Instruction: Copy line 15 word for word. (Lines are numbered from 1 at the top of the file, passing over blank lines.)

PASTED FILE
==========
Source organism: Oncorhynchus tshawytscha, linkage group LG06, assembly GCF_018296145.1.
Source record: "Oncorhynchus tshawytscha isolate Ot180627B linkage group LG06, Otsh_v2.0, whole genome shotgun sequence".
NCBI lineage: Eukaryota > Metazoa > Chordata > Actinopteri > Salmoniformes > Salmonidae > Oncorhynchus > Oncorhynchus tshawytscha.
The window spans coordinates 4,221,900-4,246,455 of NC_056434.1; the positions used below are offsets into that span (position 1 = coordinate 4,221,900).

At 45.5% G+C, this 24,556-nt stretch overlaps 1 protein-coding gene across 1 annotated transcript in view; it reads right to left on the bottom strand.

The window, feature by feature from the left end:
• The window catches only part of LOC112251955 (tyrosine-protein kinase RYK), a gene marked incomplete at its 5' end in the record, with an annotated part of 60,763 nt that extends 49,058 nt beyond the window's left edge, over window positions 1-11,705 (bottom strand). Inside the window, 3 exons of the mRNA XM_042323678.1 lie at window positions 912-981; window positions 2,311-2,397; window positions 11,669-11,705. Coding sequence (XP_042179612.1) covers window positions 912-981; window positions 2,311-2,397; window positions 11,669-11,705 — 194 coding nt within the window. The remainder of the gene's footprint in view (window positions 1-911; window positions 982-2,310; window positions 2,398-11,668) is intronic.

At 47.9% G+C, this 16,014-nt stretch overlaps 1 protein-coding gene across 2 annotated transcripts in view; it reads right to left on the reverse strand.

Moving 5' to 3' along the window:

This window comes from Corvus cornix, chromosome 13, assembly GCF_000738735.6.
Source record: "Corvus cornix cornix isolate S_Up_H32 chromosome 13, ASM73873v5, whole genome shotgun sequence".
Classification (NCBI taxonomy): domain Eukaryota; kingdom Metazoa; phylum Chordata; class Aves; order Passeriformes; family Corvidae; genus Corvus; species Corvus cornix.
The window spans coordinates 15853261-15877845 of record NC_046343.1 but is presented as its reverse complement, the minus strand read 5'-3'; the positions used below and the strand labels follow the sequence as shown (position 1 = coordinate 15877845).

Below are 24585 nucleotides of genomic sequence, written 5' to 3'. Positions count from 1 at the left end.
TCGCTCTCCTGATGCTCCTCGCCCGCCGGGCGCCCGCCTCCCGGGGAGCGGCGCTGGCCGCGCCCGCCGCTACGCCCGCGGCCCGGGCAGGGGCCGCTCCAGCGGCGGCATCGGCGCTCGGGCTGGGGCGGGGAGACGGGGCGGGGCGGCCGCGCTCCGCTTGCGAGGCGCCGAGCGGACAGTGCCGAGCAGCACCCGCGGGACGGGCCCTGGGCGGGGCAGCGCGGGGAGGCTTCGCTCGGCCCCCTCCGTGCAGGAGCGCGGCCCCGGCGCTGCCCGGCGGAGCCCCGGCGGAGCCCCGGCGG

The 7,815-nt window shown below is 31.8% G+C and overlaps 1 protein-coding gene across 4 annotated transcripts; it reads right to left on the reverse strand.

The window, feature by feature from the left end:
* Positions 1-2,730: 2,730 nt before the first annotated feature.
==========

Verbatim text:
TCGCTCTCCTGATGCTCCTCGCCCGCCGGGCGCCCGCCTCCCGGGGAGCGGCGCTGGCCGCGCCCGCCGCTACGCCCGCGGCCCGGGCAGGGGCCGCTCCAGCGGCGGCATCGGCGCTCGGGCTGGGGCGGGGAGACGGGGCGGGGCGGCCGCGCTCCGCTTGCGAGGCGCCGAGCGGACAGTGCCGAGCAGCACCCGCGGGACGGGCCCTGGGCGGGGCAGCGCGGGGAGGCTTCGCTCGGCCCCCTCCGTGCAGGAGCGCGGCCCCGGCGCTGCCCGGCGGAGCCCCGGCGGAGCCCCGGCGG